I am basically overjoyed to say that my most ambitious sewing project to date was not an abject failure! My Simplicity Sew Simple 1989 dress pattern took many long hours, and yes I did bleed at one point, but I now have a piece of clothing that I made myself! Instead of a shift dress, I shortened the pattern to a long top. I saw this dress on Sew My and since it looked great and featured a simple design I wanted to try to make it. I decided to make a shirt instead of a dress because I don’t wear dresses too often. For a top, I needed 2 yards of fabric. I used my new brown floral Lisette cotton sateen fabric. I had just enough… If you are tall or are making a larger size, buy more fabric.
I did make a practice version/ muslin before making this shift dress using better fabric. I used some quilting cotton fabric I had to test out the construction process and the new techniques. Because this dress pattern features an extremely simple skirt and waist (with nothing to do but straightforward sewing and hemming), I only used the muslin to practice on the top half of the dress. My muslin sewing practice was to try out three different sewing techniques I had never tried before. I learned how to sew bias tape for the neckline, how to make bust darts, and how to sew sleeves. I am super glad I made the muslin, because it helped me work out the kinks on the difficult parts (especially attaching the sleeves) and let me see that my chosen size would fit just fine. I did not slipstich anything because I don’t know how to do that and I was feeling overwhelmed.
How to Sew Bias Tape
Using bias tape for the dress neckline definitely had me confused. The purpose of the bias tape on the neckline is to create a simple neckline hem that is not bulky or awkward. The single-fold bias tape also gives the neckline substance and structure so it stays up and in place when you are wearing it. This would be especially important for slippery or flimsy fabrics such as satin or polyester. As it is, the neck is quite wide so I am glad for this extra structure.
The tutorial on how to sew bias tape (single fold) by craftstylish.com really helped me. I basically had no idea what bias tape was or how to sew it, and the Simplicity pattern instructions do not say. Thanks to this sewing project, I now feel pretty comfortable sewing on single-fold bias tape. I even added extra bias tape to the project, as I sewed it on the sleeves too.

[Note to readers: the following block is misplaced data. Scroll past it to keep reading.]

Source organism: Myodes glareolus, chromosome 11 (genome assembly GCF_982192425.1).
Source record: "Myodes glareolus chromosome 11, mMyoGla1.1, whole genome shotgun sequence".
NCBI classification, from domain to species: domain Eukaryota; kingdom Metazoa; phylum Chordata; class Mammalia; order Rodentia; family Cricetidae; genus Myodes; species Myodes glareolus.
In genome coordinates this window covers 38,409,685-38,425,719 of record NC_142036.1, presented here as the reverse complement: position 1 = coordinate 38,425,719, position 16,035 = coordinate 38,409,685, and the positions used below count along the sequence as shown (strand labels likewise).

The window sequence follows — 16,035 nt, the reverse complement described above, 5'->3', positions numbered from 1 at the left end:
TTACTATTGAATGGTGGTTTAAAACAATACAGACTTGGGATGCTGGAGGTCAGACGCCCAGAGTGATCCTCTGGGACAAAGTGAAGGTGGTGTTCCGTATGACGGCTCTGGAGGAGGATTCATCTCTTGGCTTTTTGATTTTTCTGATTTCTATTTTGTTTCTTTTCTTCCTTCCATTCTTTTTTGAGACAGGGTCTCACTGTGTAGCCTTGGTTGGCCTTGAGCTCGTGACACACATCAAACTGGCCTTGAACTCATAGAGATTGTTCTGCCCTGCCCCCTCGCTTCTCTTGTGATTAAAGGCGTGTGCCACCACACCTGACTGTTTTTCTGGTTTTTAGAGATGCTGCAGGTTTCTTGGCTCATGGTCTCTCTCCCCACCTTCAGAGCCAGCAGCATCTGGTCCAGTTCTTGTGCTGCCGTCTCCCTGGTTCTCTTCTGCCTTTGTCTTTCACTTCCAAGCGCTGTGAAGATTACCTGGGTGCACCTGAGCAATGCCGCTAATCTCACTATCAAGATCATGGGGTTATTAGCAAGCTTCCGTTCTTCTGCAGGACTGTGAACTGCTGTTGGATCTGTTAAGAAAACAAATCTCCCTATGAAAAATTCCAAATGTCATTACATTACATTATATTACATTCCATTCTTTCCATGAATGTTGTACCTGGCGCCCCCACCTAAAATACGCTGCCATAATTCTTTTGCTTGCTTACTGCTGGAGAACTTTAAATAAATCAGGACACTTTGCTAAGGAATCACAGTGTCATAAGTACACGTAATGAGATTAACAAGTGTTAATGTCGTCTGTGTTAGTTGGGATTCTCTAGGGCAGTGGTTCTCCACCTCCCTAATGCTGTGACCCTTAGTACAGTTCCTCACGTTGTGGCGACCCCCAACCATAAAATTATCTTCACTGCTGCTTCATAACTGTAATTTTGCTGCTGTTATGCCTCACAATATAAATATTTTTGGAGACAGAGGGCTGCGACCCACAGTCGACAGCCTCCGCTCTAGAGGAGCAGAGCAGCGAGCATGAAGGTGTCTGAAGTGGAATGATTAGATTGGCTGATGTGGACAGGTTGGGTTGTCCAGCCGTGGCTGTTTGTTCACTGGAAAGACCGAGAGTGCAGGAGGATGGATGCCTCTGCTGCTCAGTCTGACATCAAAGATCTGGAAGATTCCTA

Easing in the Shirt Sleeves
I can’t lie. Attaching the sleeves to the shirt was a horrible horrible process. Because the sleeves on this shirt have a wider circumference than the armhole opening (apparently those in the know call this the armscye) you have to slide the fabric of the arm along baste stitching in order to evenly distribute the extra length along the shoulder portion of the arm fabric. In this way you are supposed to shorten the circumference of the sleeve where it attaches to the body (especially the shoulder), without creating puckers and tucks. Once you have created evenly distributed tension, and you can’t see any weird tucks, you are ready to sew. This is called easing in sleeves. It is not easy at all. It should be called difficulting in the sleeves. (Ok, yes I know what ease means).
My sleeves didn’t turn out perfect, despite my best efforts. Oh well. At least I jumped right in to a project that has sleeves, so I don’t have to be afraid to try it again. I wish I had seen this tutorial on setting in sleeves on Amanda’s Adventures in Sewing… next time I have to try easing in sleeves I will check here for tips.
Sewing Bust Darts
The bust seems didn’t come out perfectly even, but they are fine. I don’t look misshapen or anything. I think the large scale print of the fabric will hide a slight imperfection in this case.
And of course this dress (shirt) is quite loose fitting, so the bust darts aren’t on display. They do give the dress some much needed shape though. Sewing a straight dart is straightforward, though my accuracy can’t be counted on at this point. Coletterie.com has a dart tutorial that was clear and helpful.
And in conclusion…
I would definitely make this pattern again. I like the Simplicity Sew Simple pattern line, and I am going to look for an actual blouse pattern. Using this pattern to make a casual summer shirt would be perfect. I would love to sew the actual 1989 shift dress some time, but for now I will concentrate on shirts. I saw this dress on Sew Much Style, and I love the idea of using this dress pattern to make a little black dress– always a good standby.